Figure 1. Cohort inclusion/exclusion criteria.

to date of death; if still alive, patients were censored at the end of the follow-up period (December 31, 2013) or until Medicare claims were no longer available. Unadjusted overall survival was assessed using Kaplan-Meier survival analysis. A time-varying Cox proportional hazards regression model with chemotherapy treatment as a time-dependent factor was used to account for variation in treatment initiation between patients and to minimize the introduction of immortal time bias into the analysis (period of follow-up time during which death cannot occur) [22] . In the time-varying Cox model, all patients belong to the “not treated” group and only switched to the “treated” group at the time of treatment receipt. This Cox model is used to explore predictors of overall risk of death adjusting for potential confounding variables which were selected based on a priori beliefs that these factors are associated with receipt of treatment. The fully adjusted model included age, race, marital status, education, income, geographic region, initial stage at diagnosis, year of diagnosis, poor performance, comorbidity score, radiotherapy, surgery, and chemotherapy. In these survival analyses, comparisons were made between the chemotherapy treated versus not treated patients, stratified by age < 70 years and ≥70 years. All statistical analyses were performed using SAS software, version 9.1.3 (SAS Institute Inc., Cary, North Carolina).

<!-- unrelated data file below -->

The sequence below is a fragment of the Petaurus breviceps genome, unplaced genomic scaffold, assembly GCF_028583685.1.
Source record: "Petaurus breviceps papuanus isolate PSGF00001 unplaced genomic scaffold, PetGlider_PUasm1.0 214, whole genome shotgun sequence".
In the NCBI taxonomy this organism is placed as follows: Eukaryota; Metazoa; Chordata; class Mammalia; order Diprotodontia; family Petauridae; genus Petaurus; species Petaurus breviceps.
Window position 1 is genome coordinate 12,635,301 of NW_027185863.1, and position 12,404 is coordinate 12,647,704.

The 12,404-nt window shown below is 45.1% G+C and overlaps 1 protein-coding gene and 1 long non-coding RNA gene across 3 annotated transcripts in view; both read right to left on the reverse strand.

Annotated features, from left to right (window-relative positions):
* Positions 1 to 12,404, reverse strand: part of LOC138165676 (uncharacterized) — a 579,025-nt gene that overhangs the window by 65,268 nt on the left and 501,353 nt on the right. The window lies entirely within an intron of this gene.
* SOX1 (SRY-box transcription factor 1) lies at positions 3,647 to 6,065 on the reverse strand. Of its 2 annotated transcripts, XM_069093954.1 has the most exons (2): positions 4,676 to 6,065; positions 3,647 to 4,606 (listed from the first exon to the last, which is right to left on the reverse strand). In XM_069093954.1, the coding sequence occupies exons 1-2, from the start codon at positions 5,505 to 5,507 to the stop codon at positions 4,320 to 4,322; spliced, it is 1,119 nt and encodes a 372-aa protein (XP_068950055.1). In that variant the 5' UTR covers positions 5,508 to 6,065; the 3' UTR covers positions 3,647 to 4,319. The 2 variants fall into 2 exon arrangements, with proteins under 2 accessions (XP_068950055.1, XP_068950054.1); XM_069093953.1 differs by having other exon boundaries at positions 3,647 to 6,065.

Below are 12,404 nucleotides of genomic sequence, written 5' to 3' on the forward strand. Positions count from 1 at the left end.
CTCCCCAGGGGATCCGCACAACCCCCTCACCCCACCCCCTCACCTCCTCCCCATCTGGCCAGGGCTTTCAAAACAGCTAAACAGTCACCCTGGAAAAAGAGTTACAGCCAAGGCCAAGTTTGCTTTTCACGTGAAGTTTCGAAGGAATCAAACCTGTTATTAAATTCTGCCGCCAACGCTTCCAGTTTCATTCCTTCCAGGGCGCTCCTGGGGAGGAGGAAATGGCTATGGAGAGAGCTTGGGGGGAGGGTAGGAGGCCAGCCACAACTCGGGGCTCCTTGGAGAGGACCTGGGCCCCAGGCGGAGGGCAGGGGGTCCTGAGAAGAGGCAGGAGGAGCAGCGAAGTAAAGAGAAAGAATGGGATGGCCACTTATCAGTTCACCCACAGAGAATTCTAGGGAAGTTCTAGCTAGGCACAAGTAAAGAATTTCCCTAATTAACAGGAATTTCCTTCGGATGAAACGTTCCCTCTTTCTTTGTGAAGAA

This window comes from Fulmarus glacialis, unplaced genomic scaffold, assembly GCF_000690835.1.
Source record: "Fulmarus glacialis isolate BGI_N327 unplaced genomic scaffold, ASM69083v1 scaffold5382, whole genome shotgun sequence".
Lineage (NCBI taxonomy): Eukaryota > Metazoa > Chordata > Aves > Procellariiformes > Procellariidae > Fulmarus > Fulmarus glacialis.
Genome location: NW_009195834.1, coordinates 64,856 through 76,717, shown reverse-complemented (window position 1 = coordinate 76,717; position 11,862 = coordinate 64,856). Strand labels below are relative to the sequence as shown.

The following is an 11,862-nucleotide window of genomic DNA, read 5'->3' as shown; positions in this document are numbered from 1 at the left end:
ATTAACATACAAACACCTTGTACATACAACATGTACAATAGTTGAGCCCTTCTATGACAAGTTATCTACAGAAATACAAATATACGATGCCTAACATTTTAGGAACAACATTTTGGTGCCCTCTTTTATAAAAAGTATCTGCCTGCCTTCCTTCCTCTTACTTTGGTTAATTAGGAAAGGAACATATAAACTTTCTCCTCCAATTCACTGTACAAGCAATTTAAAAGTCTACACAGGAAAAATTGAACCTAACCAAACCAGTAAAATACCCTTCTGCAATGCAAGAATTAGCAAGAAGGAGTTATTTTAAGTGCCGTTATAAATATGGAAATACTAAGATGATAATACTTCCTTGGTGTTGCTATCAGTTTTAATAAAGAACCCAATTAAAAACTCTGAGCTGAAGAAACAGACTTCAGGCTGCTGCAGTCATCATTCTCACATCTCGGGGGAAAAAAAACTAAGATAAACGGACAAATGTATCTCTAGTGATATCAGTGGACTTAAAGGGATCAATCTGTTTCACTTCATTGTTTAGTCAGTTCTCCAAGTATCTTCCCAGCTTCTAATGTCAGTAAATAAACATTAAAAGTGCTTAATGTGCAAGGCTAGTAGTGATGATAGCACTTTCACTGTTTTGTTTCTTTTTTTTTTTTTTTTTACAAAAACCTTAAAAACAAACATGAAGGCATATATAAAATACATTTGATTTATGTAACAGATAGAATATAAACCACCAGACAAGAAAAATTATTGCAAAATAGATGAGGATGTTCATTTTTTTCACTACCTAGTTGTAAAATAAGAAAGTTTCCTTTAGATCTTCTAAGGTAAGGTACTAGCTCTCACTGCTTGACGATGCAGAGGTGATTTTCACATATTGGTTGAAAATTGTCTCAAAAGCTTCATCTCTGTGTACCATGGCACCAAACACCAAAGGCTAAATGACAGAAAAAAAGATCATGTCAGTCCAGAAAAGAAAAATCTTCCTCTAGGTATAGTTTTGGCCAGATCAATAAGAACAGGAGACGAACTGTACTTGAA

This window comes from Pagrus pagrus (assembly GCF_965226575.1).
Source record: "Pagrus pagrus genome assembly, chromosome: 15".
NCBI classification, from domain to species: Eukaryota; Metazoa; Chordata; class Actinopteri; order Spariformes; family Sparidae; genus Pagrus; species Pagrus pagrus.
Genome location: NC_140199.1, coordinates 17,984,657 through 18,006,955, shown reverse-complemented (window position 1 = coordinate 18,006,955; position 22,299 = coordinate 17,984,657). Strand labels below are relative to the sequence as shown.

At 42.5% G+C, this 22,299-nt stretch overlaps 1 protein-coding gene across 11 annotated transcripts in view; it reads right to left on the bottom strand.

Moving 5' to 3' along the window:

3. Results

3.1. Patient Characteristics

The demographic and clinical characteristics of the cohort are presented in Table 1. The mean age at metastatic diagnosis was 77.6 years. The majority of metastatic patients were in the older cohort of ≥70 year olds (86%) compared to the younger cohort of <70 year olds (14%). Patients in the older cohort were more likely to be white (78% vs. 71%) while the younger cohort had a higher proportion of patients of African ancestry (25% vs. 16%). Patients in the older cohort were also more likely to be widowed (46% vs. 25%), have a higher education level, and higher income level compared to their younger counterparts. In regards to clinical characteristics, patients in the younger cohort were more likely to be diagnosed with de novo Stage IV disease (42% vs. 28%) while the older cohort contained more patients who experienced distant metastasis following an initial diagnosis of Stage I - III breast cancer (72% vs. 58%). Compared to the younger cohort, the patients in the older cohort had poorer performance and a higher comorbidity burden.

3.2. Treatment Patterns